When students start abusing Artificial Intelligence and Large Language Models to assist in cheating and plagiarism, moral and ethical considerations must be taken into consideration. Rather than teachers looking for possible plagiarized work on a student’s paper, this era of technology prompts teachers to look for AI-generated content. There are many software types that claim to detect AI-generated content, from Google’s Bard and OpenAI’s ChatGPT 3.5 and 4, such as GPTZero and CopyLeaks. Unfortunately, there are many cases where students are being accused of using Artificial Intelligence to complete assignments—groups that use and don’t use AI models. Some teachers would use AI detection software to judge whether a student is using Artificial Intelligence to do their work for them. However, according to OpenAI’s Educator FAQ, they say that AI detection software doesn’t work, “In short, no, not in our experience.”

So, how should teachers enforce strict artificial intelligence usage?

Teachers can utilize tools that detect writing patterns, the amount of time spent on a document, and the times they copied and pasted text lengthy text into their text box. Rather than using questionable software to assess the probability of a student having Artificial Intelligence generated content in their work, this is one of the best approaches to upholding the notion of academic honesty in all institutions.

But wait, should AI be totally banned in educational institutions?

If you take a look at the tools software engineers are using, they incorporate Artificial Intelligence into their work along with platforms such as GitHub and various extensions. If this is common practice in the workforce, why is it banned in schools? Since its release, educators have raised major concerns over its potential misuse by students, resulting in OpenAI’s website being placed under NYCDOE’s list of restricted websites. According to high school student Gisselle, “over time, students will lose that creative aspect to writing which defeats the purpose of writing.” When students become too reliant on tech, they won’t only lose the creativity that humans are known for but also the process of trial and error—learning from their mistakes and their environments. Incoming Princeton undergraduate Fred ’28 mentions, “AI shouldn’t be used to cheat or do assignments for people, but I argue that it can be used as a tool to generate better assignment responses.” Instead of using Artificial Intelligence as a slave for completing assignments in less than a minute, students should be encouraged to use Artificial Intelligence ethically and as a tool.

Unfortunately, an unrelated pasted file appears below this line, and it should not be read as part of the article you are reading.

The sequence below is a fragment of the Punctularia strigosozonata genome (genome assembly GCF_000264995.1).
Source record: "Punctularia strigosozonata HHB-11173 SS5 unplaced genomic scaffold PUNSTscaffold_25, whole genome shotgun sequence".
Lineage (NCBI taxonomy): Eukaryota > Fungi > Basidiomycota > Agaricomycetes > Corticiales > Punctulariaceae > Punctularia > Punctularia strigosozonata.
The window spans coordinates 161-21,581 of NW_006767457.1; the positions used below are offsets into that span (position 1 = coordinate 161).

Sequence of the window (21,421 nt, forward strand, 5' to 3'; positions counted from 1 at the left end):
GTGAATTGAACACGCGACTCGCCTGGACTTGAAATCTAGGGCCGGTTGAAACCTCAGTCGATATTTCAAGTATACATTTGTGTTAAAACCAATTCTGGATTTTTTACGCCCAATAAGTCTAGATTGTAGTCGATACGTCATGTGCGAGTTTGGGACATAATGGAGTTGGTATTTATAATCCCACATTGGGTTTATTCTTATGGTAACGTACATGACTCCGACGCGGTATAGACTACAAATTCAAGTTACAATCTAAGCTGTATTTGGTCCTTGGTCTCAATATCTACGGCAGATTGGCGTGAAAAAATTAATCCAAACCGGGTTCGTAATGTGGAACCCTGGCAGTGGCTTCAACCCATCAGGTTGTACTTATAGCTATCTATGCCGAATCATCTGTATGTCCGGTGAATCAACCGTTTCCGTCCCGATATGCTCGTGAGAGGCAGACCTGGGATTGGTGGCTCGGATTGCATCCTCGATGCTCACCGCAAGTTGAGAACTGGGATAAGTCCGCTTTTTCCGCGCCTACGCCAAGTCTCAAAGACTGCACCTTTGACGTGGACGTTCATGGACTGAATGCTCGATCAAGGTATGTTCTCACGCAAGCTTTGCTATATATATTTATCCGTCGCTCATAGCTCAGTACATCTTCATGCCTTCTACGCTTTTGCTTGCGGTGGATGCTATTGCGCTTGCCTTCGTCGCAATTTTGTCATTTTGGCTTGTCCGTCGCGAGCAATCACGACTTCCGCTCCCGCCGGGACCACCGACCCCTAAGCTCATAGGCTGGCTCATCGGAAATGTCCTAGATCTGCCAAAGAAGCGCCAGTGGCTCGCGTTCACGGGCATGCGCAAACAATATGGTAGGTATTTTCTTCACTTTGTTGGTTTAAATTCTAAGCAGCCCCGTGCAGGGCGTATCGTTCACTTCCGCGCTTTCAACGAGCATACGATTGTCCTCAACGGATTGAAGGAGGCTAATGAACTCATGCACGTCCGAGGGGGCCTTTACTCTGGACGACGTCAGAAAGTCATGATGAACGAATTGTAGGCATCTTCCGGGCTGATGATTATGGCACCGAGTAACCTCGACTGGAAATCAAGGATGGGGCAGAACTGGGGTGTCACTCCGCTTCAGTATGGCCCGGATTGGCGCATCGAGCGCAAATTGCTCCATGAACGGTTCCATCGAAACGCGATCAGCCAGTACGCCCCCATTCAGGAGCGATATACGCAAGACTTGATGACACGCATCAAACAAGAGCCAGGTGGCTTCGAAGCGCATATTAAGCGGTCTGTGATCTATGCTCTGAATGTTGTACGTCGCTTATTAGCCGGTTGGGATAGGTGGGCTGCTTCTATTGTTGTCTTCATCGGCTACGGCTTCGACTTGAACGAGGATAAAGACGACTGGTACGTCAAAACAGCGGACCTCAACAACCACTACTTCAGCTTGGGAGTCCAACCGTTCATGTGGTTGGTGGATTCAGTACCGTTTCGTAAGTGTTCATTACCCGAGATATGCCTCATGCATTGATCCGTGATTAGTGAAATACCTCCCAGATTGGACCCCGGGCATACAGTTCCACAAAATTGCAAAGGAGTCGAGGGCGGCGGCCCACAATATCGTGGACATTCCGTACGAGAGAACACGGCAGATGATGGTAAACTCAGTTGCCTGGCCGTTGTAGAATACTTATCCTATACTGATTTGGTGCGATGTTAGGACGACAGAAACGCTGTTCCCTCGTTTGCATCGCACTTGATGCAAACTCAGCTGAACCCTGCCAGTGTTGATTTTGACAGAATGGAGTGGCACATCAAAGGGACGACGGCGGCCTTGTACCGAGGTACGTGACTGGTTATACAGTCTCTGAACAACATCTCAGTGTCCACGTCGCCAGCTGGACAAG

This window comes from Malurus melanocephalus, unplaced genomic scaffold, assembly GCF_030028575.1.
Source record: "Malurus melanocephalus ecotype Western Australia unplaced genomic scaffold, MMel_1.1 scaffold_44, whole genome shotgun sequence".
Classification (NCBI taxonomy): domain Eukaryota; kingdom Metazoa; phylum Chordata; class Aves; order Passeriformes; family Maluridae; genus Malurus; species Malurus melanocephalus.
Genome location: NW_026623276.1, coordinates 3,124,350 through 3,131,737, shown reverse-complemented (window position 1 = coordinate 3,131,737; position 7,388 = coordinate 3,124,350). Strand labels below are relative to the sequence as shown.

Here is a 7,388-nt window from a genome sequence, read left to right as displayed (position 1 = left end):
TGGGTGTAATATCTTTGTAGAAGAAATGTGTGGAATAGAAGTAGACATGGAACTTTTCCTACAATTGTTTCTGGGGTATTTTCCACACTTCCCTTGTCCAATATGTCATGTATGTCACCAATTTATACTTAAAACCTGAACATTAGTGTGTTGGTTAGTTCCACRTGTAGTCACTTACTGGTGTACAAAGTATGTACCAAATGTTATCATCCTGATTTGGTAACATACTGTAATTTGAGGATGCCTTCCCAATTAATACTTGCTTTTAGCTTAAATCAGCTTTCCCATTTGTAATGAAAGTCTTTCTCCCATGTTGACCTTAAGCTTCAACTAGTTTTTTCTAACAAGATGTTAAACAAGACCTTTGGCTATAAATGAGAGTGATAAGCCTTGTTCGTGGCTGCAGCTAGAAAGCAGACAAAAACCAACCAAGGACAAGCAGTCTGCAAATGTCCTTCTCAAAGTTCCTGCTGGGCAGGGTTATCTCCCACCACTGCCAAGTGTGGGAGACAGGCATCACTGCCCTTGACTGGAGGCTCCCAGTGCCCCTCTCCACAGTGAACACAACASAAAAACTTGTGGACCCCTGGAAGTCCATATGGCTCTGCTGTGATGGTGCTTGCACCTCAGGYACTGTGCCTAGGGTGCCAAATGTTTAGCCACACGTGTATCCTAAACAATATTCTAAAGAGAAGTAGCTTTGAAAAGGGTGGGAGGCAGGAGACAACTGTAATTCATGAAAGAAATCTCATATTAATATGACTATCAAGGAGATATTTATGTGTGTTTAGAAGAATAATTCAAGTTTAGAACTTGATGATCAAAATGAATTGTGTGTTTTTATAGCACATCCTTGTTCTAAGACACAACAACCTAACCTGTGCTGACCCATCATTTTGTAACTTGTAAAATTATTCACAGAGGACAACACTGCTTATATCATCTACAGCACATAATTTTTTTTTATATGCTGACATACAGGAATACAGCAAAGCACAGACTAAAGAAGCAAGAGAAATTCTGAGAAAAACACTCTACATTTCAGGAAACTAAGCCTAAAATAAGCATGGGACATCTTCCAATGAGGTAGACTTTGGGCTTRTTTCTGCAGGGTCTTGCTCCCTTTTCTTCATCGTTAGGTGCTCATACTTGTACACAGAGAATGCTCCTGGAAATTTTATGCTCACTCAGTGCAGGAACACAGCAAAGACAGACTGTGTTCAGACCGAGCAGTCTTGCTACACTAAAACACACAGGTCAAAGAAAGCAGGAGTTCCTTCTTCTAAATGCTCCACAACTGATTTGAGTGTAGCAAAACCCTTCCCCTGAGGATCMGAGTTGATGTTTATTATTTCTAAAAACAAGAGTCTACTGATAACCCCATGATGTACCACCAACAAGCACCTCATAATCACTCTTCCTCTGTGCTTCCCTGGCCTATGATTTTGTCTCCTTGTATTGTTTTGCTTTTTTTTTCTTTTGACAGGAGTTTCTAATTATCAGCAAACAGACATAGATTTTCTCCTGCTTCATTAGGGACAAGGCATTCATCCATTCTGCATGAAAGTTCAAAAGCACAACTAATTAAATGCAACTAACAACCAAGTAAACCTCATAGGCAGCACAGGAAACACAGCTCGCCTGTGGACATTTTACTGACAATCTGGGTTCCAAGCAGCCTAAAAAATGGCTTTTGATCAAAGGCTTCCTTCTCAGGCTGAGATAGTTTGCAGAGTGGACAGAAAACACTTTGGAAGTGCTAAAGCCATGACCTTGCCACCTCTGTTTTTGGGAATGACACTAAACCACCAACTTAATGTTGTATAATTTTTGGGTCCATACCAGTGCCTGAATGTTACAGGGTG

Some teachers in the FDR building are opposed to the decisions made by Mayor Adams and the NYC Department of Education. Mr. Hans, the AP Computer Science A teacher, and Ms. Acciarito, the AP Calculus BC teacher, are amongst those against the banning of AI use in schools. According to Mr. Hans,”I think that having students and teaching them the proper ways of using this new technology can not only stimulate thinking but also accelerate a student’s learning process, and I think that it would be incredibly beneficial for both the students and teachers.”


Both sides of the argument surrounding AI usage have their own strong reasonings. Using AI can destroy original thought and promote an over-reliance of this new technology. However, when considering this argument from an ethical perspective, it can enhance a student’s learning experience and tailor to their own personal needs and pace. But, how do we guarantee that, even with proper education on AI usage, students will utilize this tool responsibly?